How much of your efforts simply amount to wasted energy that isn’t moving you forward (and may even be slowing you down)? Take a part of your business, where you feel you are putting in too much effort for the results you’re getting out. Maybe it is in the decision-making of your team, choosing a vendor, making a sale, responding to customers, or starting a partnership. Map out each stroke from beginning to end. Now cut out every single stroke that can be cut. If it’s taking you ten, how can you do it in five? Then focus on perfecting each stroke. The chain is only as strong as the weakest link.

 

“In theory, there is no difference between theory and practice. In practice there is.” – Yogi Berra

 

As an example, Sam Walton added daily innovations to his Wal-Mart stores by wandering around his competitor’s stores with his yellow notepad, jotting down observations and ideas, and then going back and implementing them. The consummate mechanic, as Wal-Mart grew Sam needed a smarter system to keep the innovation going. By 1979 Wal-Mart had 276 stores and $1 billion in sales. Each Monday his 15 regional managers flew out from Bentonville and spent four days visiting their stores, looking for at least one major innovation to improve sales – Stroke One. By Thursday they all flew back to Bentonville and on Friday morning met with Sam, each sharing the innovation – Stroke Two. The meeting ended with a decision on which innovations to introduce nationwide – Stroke Three. By the afternoon, the managers were on the phone with each of their stores to implement the new ideas, which were implemented the next day – Stroke Four. This system for constant innovation went on for the rest of Sam’s life, week after week, year after year. Through this rigorous focus on simplifying every process, the ‘Company Sam Built’ has grown into a 5,000-store global company with $256 Billion in annual revenue.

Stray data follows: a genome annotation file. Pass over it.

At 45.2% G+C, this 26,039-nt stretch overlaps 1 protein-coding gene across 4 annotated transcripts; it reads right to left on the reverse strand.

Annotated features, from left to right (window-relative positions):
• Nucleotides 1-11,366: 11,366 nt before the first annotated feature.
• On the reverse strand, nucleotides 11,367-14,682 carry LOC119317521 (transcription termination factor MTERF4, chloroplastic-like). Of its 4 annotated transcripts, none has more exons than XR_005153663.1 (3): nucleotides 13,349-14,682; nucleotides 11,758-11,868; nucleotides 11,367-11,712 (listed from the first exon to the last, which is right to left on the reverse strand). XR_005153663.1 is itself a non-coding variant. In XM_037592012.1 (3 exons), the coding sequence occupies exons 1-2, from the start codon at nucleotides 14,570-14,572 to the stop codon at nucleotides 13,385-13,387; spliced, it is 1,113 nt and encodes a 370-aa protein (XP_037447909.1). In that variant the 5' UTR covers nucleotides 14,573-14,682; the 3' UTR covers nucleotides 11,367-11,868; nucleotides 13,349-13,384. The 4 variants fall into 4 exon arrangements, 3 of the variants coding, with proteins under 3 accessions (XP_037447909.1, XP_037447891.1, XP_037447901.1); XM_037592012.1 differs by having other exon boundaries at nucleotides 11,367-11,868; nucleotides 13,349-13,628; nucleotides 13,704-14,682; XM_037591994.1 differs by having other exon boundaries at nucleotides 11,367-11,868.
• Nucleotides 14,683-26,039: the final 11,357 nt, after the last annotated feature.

Once you have counted and reduced the strokes, make each complete: With a very clear beginning, middle and end. You will know when you’re getting there because you will feel the rhythm, you will feel the flow, and you will be getting further by doing less.

 

“Experience isn’t interesting till it begins to repeat itself.
Till it does that, it hardly is experience.”

– Elizabeth Bowen

 

So then I asked Martin. “How do you know when you’re at the right number of strokes?”.
He replied, “Just keep doing more”
“Doing more strokes?”
“No, doing fewer strokes. Doing more laps.”

And Finally

The Entrepreneur Business School was held overlooking the Temple Island of Tanah Lot. The island formed the centerpiece of the event. Created 500 years ago by the Indian priest DangHyang Maratha after being banished from the mainland by local priests, the words mean “Earth from Water”, and similarly the event took us all through the process of creating something from nothing.

The principle of alchemy – creating something from nothing – once the domain of wizards and magicians, is now the domain of entrepreneurs. We are using products and devices today that even twenty years ago we would have thought impossible. Within a generation, we have created an impossible world of impossible things, thought up in the minds of magicians amongst us. So I ask you, what magic will you create today? What incredible thought will you have? Today, what impossible thing will you believe?